H3 Hydraulic Pump, with Suction Trip Gear, c.1972

Ordered for stock, c.1972

Gloucestershire Archives

This photograph illustrates probably the last developments of the 125HP (90KW) H3 Hydraulic Pump, which by this time was used mainly in accumulator systems either for pumping high-pressure raw (unlubricated) water for descaling steel or water mixed with approx. 3% soluble oil for driving water-hydraulic presses.

External features show the proprietary UCC Oil Filter/Filler Cap on the top casing together with the Greer Mercier one-gallon Accumulator mounted on the delivery manifold at the outgoing port end. (This latter item was equipped with an internal bladder that was charged with nitrogen to approx. 70% of the system working pressure.  This provided a dampening and smoothing out of the reciprocating pump pulsations). The pump also illustrates the suction trip gear at the front (developed in the 1960s). Three air operated/spring return pistons held each suction valve off its seat thereby preventing any fluid delivery until such time as a solenoid air valve (also shown) was triggered admitting air at 80psi thereby moving each piston and allowing each suction valve to seat and fluid delivery to commence.

At this period the internal plungers, or rams, were part-coated with a hard surface coating of Colmonoy to reduce plunger wear. They worked very well with the leaded-bronze bushes in which they ran.

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If you remember designing, machining, fitting, installing, maintaining, or working with this machine please share your memories at the bottom of the page by clicking on the words Add a comment about this page.

Comments about this page

  • Hi Chippy!  With all your collections, no wonder we ran out of spares!  You are quite right about the ‘superfinishing’ of H3 pump rams. Up until the mid ’60s the rams were all made of ‘nitralloy’ nitrided steel that provided a hard surface.  This was ‘superfinished’, as you described, to a polished finish equivalent to 4 micro-inches or better. The downside was that the material was expensive and the rams pitted due to corrosion, particularly when not in regular use.  In the mid ’60s we turned to chrome-plated rams.  The base material was EN8 which was much more economical.  The outside diameter had a .010″ thick coating of nickel (impervious to water corrosion) over its length and then the ‘business end’ about 10″ that worked in water was coated with a .005″ thick hard engineering chrome, the whole length then ground to size.  All H3 pump rams were made like this up until the ’70s.  The downside was that after time the rams appeared to wear more quickly than the nitralloy versions.  Post ’70s the ‘business end’ of the ram surface was coated with ’Colmonoy 6′ (trade name). This was a stellite-type surface about .012″ thick and as far as I am aware has not been changed since.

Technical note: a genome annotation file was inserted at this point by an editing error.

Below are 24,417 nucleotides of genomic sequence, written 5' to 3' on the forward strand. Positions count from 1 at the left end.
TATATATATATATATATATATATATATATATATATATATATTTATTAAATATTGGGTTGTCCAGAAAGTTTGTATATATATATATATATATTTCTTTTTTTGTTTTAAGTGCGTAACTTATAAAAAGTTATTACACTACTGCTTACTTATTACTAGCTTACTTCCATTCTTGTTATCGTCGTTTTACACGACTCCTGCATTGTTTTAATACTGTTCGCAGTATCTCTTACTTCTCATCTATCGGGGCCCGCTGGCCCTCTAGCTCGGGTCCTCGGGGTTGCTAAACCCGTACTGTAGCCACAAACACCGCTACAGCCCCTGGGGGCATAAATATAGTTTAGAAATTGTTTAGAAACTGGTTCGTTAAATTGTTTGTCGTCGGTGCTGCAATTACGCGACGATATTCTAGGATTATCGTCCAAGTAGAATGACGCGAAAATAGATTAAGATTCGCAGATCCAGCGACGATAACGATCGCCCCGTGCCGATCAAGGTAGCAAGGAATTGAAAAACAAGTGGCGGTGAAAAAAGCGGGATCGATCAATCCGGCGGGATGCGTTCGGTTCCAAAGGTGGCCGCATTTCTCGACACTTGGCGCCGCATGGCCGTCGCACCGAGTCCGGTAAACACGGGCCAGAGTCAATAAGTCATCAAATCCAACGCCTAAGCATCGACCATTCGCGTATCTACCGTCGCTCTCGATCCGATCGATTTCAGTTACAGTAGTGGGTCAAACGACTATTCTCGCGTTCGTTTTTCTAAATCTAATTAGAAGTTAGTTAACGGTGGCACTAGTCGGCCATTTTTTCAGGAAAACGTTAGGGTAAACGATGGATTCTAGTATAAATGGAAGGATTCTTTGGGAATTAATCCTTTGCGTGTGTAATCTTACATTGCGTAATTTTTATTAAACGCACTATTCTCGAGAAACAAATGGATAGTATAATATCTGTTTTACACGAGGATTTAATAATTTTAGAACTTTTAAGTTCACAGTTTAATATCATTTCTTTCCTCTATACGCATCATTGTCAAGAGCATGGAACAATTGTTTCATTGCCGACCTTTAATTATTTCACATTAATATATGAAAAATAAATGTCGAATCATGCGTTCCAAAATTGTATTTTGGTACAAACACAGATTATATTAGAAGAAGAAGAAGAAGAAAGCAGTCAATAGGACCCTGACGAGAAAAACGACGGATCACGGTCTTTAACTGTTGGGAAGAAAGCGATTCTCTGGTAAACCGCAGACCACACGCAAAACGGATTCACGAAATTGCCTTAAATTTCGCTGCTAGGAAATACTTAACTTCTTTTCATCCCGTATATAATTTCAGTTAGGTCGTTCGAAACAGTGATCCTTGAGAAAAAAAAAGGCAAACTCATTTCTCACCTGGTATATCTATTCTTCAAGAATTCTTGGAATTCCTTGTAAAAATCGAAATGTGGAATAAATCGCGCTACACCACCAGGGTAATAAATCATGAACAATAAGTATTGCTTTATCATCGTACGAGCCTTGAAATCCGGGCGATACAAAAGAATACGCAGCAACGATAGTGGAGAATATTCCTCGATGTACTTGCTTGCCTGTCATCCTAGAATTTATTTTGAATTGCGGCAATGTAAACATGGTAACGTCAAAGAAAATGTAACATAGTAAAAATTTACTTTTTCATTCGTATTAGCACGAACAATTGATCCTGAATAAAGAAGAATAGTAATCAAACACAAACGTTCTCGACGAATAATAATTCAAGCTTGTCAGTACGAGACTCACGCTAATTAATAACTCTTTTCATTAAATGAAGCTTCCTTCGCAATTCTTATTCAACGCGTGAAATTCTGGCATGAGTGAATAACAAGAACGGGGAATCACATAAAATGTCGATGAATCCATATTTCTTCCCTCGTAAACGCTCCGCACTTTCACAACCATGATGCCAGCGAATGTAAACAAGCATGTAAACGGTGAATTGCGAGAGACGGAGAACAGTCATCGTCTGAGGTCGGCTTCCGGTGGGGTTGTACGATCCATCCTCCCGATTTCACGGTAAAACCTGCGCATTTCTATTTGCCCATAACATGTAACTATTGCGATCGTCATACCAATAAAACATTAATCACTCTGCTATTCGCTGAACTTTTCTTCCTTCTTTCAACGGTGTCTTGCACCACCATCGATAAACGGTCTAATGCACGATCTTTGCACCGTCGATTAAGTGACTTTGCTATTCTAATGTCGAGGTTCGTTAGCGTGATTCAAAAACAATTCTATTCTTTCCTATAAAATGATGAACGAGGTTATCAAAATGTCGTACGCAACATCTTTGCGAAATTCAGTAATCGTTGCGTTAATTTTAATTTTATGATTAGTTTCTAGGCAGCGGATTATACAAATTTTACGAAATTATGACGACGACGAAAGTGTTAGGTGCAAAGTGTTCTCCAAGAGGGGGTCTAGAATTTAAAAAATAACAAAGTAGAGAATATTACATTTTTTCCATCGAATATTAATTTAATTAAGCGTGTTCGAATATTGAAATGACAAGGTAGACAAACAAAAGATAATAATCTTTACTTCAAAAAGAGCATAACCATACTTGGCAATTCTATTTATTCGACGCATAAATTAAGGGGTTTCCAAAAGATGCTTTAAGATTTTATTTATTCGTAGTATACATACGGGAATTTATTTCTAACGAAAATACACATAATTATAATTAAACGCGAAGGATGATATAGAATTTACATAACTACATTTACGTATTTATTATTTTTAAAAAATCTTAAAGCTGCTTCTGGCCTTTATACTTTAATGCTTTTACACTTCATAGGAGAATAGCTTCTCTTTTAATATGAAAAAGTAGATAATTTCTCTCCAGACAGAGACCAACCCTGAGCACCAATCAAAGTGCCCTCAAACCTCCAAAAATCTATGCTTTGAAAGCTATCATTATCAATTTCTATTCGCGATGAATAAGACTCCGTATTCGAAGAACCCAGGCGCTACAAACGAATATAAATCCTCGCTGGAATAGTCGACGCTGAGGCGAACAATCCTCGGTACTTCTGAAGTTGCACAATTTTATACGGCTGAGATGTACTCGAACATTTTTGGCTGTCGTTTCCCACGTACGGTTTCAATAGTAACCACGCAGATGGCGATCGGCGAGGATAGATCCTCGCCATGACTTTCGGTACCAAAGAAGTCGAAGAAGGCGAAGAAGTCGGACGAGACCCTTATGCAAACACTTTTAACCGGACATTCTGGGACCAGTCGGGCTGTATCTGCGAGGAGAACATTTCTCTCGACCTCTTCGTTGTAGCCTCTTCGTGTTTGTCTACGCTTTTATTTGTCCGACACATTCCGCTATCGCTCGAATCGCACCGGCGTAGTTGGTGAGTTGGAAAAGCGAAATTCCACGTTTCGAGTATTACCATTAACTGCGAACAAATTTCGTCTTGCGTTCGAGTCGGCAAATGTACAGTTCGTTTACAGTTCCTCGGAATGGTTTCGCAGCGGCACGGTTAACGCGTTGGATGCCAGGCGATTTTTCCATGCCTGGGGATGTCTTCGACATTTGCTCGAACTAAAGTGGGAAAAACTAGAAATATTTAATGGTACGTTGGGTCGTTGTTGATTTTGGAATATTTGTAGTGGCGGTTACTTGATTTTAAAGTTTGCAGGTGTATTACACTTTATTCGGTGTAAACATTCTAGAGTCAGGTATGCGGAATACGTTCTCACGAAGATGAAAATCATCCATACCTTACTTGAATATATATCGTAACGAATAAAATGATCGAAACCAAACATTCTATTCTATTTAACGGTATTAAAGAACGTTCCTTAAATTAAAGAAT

You are correct in identifying the larger pumps L10 and H15.  During my time we never supplied any new large pumps but we did refurbish some H10 pumps. For info. for the larger pumps, the number used to refer to the stroke of the pump, the L referred to high volume low pressure; the H referred to high pressure, low volume.

    Incidentally, you have a very expensive ashtray, as the thrust pads were made from gunmetal!   John B      

    By John Bancroft (30/10/2014)
  • Hi John!  Am I right in thinking that at one time the rams for the H3 pumps were ‘super finished’ in the grinding bay next to the tool room? I can just about remember an old guy working on a machine which had sets of vibrating stones that would rub against the ram as it turned and traverse along it’s length, backwards and forwards, so producing an almost mirror-like finish. I still have a couple of those stones, I use one in the kitchen for sharpening our kitchen knives!

    I also have pair of small candle sticks that I made out of two H3 suction valves, with the candle holders being made out of brass tapered connections that we used on the Stone Plant top drainage system!

    I remember spending many hours on the ‘spares bench’ lapping in sets of suction and delivery valves, under the watchfull eyes of Billy Dowdeswell, Harold Longney and Bill Moseley, to be sent out to customers. The suction valves had to de-burred, lapped in, springs fitted and then the nuts with tab washers, so setting the valve to it’s operating length. Once that was done they all had to have a coat of preserving oil. Funny how there are some things you never forget!

    Something else I have from way back then is an ashtray that I made from an old small-end ball-socket from a much larger pump, but I don’t recall which as I didn’t see any of the bigger pumps being built. The only ones I think I can remember were L10’s and H15’s. Do those sound right to you John?  Chippy Aston.

    By Graham Aston (29/10/2014)

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